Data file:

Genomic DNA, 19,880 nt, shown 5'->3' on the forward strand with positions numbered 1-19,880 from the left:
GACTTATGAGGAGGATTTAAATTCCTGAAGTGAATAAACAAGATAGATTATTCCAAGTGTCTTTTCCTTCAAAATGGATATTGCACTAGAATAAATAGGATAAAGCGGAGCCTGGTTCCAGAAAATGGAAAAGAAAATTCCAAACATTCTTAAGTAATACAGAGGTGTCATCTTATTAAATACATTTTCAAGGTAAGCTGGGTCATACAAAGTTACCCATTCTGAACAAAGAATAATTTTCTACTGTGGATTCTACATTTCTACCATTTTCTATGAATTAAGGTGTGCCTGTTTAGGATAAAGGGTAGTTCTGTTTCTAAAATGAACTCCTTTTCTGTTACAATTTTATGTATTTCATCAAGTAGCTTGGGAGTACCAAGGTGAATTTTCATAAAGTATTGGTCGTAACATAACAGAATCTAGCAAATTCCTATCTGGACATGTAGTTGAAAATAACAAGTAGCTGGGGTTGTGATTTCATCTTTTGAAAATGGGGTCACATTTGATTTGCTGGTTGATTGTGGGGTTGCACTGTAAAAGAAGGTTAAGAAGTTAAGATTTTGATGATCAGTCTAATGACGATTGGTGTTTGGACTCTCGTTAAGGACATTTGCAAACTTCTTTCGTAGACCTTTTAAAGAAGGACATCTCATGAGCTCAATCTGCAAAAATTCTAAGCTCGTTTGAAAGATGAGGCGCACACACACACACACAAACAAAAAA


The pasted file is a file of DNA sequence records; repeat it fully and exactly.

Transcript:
Genomic DNA, 19,880 nt, shown 5'->3' on the forward strand with positions numbered 1-19,880 from the left:
GACTTATGAGGAGGATTTAAATTCCTGAAGTGAATAAACAAGATAGATTATTCCAAGTGTCTTTTCCTTCAAAATGGATATTGCACTAGAATAAATAGGATAAAGCGGAGCCTGGTTCCAGAAAATGGAAAAGAAAATTCCAAACATTCTTAAGTAATACAGAGGTGTCATCTTATTAAATACATTTTCAAGGTAAGCTGGGTCATACAAAGTTACCCATTCTGAACAAAGAATAATTTTCTACTGTGGATTCTACATTTCTACCATTTTCTATGAATTAAGGTGTGCCTGTTTAGGATAAAGGGTAGTTCTGTTTCTAAAATGAACTCCTTTTCTGTTACAATTTTATGTATTTCATCAAGTAGCTTGGGAGTACCAAGGTGAATTTTCATAAAGTATTGGTCGTAACATAACAGAATCTAGCAAATTCCTATCTGGACATGTAGTTGAAAATAACAAGTAGCTGGGGTTGTGATTTCATCTTTTGAAAATGGGGTCACATTTGATTTGCTGGTTGATTGTGGGGTTGCACTGTAAAAGAAGGTTAAGAAGTTAAGATTTTGATGATCAGTCTAATGACGATTGGTGTTTGGACTCTCGTTAAGGACATTTGCAAACTTCTTTCGTAGACCTTTTAAAGAAGGACATCTCATGAGCTCAATCTGCAAAAATTCTAAGCTCGTTTGAAAGATGAGGCGCACACACACACACACAAACAAAAAA